Many new theoretical challenges have arisen in the area of gradient-based optimization for large-scale data analysis, driven by the needs of applications and the opportunities provided by new hardware and software platforms. Drawing on work undertaken with Chi Jin, Rong Ge, Praneeth Netrapalli, and Sham Kakade, Michael Jordan shares recent research on the avoidance of saddle points in high-dimensional nonconvex optimization.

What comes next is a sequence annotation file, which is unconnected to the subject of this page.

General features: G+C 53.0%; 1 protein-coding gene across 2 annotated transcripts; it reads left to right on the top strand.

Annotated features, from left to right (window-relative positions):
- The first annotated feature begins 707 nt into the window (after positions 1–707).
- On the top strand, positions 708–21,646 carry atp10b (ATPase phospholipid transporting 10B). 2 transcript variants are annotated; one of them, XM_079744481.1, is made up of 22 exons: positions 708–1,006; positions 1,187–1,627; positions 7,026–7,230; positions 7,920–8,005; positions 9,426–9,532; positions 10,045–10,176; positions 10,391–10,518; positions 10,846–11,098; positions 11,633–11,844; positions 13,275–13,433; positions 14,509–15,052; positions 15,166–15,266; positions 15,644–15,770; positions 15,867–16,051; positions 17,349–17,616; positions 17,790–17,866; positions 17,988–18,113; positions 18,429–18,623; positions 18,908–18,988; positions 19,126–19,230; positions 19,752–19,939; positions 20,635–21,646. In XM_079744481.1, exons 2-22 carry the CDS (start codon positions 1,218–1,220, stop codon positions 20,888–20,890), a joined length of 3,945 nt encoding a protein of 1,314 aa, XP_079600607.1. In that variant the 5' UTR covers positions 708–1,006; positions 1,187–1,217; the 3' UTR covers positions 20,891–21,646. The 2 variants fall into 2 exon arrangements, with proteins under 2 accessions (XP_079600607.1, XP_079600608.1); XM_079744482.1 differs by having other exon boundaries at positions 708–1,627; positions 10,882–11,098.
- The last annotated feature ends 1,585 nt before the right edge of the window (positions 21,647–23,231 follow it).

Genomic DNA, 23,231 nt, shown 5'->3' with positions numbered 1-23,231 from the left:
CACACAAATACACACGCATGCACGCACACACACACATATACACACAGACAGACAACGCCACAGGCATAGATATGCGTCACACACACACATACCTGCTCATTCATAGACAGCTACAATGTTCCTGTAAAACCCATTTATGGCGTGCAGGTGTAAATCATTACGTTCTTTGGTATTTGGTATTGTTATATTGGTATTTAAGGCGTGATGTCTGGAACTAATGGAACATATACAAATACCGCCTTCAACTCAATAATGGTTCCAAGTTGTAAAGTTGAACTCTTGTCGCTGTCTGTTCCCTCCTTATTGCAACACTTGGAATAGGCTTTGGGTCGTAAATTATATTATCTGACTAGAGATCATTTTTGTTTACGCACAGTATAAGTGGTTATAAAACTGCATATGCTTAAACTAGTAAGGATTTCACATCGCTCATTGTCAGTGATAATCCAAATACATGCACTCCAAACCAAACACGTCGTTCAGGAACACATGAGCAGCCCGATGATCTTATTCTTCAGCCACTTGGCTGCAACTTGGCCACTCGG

Michael I. Jordan is the Pehong Chen Distinguished Professor in the Department of Electrical Engineering and Computer Science and the Department of Statistics at the University of California, Berkeley. His research interests bridge the computational, statistical, cognitive, and biological sciences; in recent years, he has focused on Bayesian nonparametric analysis, probabilistic graphical models, spectral methods, kernel machines, and applications to problems in distributed computing systems, natural language processing, signal processing, and statistical genetics. Previously, he was a professor at MIT. Michael is a member of the National Academy of Sciences, the National Academy of Engineering, and the American Academy of Arts and Sciences and a fellow of the American Association for the Advancement of Science, the AAAI, ACM, ASA, CSS, IEEE, IMS, ISBA, and SIAM. He has been named a Neyman Lecturer and a Medallion Lecturer by the Institute of Mathematical Statistics. He received the David E. Rumelhart Prize in 2015 and the ACM/AAAI Allen Newell Award in 2009. Michael holds a master’s degree in mathematics from Arizona State University and a PhD in cognitive science from the University of California, San Diego.
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